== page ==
In what appears to be yet another attempt to decriminalize marijuana without actually doing so, a federal court has ruled that state-legal marijuana creates an exemption to federal laws banning the importation of drug paraphernalia from other countries. The recent decision is the latest twist in the ongoing saga of marijuana’s status across the United States.
It will be interesting to see if the U.S. Court of International Trade (CIT) ruling will be overturned on appeal, if it’s appealed at all. If U.S. Customs and Border Protection (CBP) decides not to appeal, companies located in states with legalized marijuana will be free to import all sorts of things from foreign manufacturers.
CBP Denies Cannabis Trimming Equipment
The original case stems from an action taken by CBP in 2021. Apparently, CBP officers denied a shipment of cannabis trimming equipment being shipped from Canada to Washington state. Officials deemed the equipment drug paraphernalia under their interpretation of the Controlled Substances Act (CSA).
A suit was filed by the company attempting to import the equipment. Their position was that the equipment was used primarily to trim industrial hemp, which is fully legal in this country. They further contended that, even if the equipment were used to trim marijuana, it is still legal under a federal law that allows states and municipalities to authorize paraphernalia importation.
Ruling in favor of the plaintiffs sets the stage for importing a lot more than just hemp trimming equipment. Everything from bongs to imported grow lights are now on the table. The real question now is what the states will do about it.
States with Heavy Restrictions
There are some states that have given the green light to medical cannabis but still restrict their programs tightly. According to Utah marijuana dispensary Beehive Farmacy, the Beehive State is one of them. An example of Utah’s strict regulations is a rule that governs what Beehive Farmacy can and cannot sell.
All the medical products sold at the company’s two locations must be manufactured in Utah. Moreover, all the cannabis from which those products are derived must be grown in the state. Will Utah respond to the latest CIT ruling by banning imported equipment and devices? No one knows.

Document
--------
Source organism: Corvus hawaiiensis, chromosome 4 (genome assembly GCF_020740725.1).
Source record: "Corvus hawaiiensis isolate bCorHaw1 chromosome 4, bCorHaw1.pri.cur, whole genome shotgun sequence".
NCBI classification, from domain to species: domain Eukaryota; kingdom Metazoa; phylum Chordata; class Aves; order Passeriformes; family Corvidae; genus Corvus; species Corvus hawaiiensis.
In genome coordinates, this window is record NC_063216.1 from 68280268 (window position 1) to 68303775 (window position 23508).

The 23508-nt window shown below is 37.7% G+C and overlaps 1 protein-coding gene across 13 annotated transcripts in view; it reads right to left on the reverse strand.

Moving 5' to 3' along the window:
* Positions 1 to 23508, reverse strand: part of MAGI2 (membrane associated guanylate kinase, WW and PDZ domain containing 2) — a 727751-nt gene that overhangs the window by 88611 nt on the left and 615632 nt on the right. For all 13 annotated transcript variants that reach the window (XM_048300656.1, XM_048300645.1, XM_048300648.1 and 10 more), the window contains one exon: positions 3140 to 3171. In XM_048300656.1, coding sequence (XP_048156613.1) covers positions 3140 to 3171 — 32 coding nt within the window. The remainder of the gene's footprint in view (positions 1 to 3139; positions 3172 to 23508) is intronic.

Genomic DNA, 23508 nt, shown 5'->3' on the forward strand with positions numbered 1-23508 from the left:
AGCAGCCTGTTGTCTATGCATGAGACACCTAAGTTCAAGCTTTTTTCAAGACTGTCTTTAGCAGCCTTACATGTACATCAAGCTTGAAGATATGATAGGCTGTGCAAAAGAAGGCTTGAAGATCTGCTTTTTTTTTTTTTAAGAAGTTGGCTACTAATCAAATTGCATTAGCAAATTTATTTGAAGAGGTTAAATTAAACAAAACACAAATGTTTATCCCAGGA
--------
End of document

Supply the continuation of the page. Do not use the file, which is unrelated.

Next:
States with Few Restrictions
Utah represents just one side of the spectrum. The other side is clearly illustrated by Colorado. As you probably know, the Centennial State has one of the most liberal cannabis laws of all the states. They have even gone as far as to seriously entertain the idea of legalizing psychedelics.
It is hard to imagine that Colorado would ban imported drug paraphernalia of any kind. But nobody knows for sure. Maybe imports are a bridge too far. We will just have to wait and see what happens when the dust settles.
Meanwhile, in Washington…
Meanwhile, lawmakers in Washington appear content to continue stalling on marijuana rescheduling or decriminalization. There were high hopes that the Biden presidency would mean quick passage and signing of a decriminalization bill. But the president has been very vocal in his opposition to decriminalization.
Senate Democrats haven’t had to worry about that because they cannot even muster enough votes to get a decriminalization bill passed. But there is hope that rescheduling marijuana as a Schedule II substance is doable within the very near future.
If rescheduling does occur, it would make the CIT ruling moot. Equipment related to marijuana cultivation, processing, and consumption would automatically be allowed under the new scheduling. Will it happen? Maybe, and maybe not. The future is still cloudy on this one.